If you happen to see the incident, step in quickly. Look your daughter in the eye and tell her in a few short sentences what you want her to know, such as, “Biting hurts. We don’t bite people. Give Jake a hug and say I’m sorry. That will make him feel better.” Then, give your child a few hints on how she should handle her frustration next time: “If you want a toy back, you can ask for it nicely, or come to Mommy or Miss Danielle for help.”
What if the aggressor is too upset to say “I’m sorry?”
If a child is angry and emotional or upset and crying it may be helpful to give him a few minutes to calm down before addressing the situation. Ask him to sit down for a few minutes away from the play area. This is similar to a Time Out – except that the purpose is not punishment, but to allow the child to gain control of his emotions before coming back to the play area to make amends and start anew.
How much attention should we give the “aggressor” compared to the “aggressed?”
Typically parents put all their energy into correcting the biter’s actions and don’t give the child who was bitten enough consolation. Soothing the child who was bitten can show “the biter” that her actions caused another child fear or pain. You can even encourage “the biter” to help comfort her friend.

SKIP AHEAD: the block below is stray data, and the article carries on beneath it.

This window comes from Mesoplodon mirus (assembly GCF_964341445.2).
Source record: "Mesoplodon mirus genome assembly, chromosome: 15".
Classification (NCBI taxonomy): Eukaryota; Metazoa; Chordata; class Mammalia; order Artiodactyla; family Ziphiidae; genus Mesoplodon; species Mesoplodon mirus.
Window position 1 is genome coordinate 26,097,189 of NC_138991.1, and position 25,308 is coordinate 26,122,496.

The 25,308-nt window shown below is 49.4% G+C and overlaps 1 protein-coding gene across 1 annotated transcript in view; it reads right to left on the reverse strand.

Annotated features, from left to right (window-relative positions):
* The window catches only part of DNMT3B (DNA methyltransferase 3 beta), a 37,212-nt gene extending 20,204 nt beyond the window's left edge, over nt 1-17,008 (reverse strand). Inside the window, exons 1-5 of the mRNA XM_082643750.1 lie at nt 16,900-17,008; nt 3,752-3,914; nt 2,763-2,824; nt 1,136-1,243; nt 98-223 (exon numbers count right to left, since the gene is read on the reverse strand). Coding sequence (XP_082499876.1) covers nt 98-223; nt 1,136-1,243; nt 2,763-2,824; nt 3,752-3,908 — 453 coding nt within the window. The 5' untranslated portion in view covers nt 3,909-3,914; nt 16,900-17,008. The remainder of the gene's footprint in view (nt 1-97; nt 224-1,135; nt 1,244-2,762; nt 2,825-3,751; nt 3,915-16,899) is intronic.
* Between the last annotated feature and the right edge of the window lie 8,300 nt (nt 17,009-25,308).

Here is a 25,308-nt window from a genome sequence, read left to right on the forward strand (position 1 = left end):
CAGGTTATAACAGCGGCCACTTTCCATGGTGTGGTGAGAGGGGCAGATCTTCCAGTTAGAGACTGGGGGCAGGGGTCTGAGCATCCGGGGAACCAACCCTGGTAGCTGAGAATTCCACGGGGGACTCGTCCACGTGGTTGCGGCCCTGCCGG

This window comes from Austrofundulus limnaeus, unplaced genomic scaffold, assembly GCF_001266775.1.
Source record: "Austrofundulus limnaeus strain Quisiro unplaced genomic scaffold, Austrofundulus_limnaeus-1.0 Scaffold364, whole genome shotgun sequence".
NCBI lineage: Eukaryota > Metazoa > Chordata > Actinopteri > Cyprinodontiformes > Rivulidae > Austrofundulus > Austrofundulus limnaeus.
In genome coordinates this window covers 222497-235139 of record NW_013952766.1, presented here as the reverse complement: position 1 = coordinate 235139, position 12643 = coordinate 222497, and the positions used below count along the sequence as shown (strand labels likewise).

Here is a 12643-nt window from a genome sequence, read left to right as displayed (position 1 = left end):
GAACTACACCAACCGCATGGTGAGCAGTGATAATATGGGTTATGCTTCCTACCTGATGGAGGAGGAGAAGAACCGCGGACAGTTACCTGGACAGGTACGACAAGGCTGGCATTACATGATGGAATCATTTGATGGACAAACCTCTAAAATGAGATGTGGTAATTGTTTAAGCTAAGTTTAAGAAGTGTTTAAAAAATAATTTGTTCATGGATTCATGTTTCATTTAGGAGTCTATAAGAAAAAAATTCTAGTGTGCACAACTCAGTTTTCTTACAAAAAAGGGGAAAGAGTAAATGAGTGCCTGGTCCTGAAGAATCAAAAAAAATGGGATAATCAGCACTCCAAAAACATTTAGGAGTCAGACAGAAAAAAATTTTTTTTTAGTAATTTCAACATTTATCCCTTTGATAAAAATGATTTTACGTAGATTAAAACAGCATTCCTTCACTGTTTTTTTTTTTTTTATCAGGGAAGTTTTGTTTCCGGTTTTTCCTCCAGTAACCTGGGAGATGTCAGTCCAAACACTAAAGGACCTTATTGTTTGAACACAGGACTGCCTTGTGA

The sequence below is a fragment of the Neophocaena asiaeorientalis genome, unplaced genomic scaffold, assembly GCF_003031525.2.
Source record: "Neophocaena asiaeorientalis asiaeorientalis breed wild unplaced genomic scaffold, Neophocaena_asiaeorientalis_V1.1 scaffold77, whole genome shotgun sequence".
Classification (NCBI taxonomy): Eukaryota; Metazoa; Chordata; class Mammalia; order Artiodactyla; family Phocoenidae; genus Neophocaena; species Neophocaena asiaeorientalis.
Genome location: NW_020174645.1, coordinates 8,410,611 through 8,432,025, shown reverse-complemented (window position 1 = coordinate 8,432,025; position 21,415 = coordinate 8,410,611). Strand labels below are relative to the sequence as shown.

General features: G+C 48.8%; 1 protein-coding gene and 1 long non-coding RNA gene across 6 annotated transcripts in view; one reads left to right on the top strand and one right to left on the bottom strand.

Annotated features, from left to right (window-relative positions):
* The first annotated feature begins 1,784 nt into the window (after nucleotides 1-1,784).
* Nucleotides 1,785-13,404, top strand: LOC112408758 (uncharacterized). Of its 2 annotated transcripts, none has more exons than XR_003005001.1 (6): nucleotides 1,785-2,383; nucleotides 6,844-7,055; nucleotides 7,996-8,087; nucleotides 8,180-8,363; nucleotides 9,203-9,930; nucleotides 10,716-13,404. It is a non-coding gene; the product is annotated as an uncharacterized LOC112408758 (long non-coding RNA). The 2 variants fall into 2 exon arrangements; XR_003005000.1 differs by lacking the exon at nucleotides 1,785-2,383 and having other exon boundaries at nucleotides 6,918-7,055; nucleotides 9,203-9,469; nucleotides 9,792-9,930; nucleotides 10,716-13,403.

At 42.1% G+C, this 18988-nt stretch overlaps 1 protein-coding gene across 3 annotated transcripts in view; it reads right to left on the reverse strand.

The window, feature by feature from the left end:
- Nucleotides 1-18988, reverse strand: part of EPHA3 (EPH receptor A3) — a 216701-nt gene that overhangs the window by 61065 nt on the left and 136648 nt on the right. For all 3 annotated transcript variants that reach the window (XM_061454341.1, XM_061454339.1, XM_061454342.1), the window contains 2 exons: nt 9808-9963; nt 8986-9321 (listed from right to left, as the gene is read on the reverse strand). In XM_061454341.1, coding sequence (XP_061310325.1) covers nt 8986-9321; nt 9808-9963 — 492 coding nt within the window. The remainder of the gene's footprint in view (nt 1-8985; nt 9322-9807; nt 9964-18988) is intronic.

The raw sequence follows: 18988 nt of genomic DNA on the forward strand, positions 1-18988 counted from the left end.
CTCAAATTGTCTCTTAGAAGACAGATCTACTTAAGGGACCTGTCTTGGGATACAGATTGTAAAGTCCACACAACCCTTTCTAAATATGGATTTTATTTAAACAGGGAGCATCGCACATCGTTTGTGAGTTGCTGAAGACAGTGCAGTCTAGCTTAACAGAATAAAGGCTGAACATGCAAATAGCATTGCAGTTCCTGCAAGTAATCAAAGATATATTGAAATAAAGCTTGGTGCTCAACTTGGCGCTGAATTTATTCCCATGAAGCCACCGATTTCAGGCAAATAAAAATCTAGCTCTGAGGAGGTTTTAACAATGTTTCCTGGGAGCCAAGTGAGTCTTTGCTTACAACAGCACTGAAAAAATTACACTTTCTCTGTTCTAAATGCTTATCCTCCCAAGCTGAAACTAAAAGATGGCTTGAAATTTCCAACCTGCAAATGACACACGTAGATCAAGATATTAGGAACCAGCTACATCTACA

Is there any credibility to the “biter” seeking negative attention?
Sometimes a child may be seeking attention, though I believe most often it’s about a child who is unable to handle his own extreme emotions, or unable to be patient to wait for a turn, or angry because he wants something and doesn’t know how to get it. Young kids can sometimes be “emotion in motion” – they aren’t acting with forethought, but reacting in order to release emotions or get what they want without thought to other people.
Could you please list alternative ways we can help our child channel their frustration — especially if words are too tough for him/her to use?
Keep the lines of communication open. Encourage him to come to you for help when he has a problem or a question. Be thoughtful with responses – don’t shut him down if you don’t have an easy answer, or if his question/s surprise you. Let him share his feelings and then gently guide him through the thought process and on to the best answers.
Could you also expand on what you mean by “if you don’t have an easy answer or if the questions surprise you?”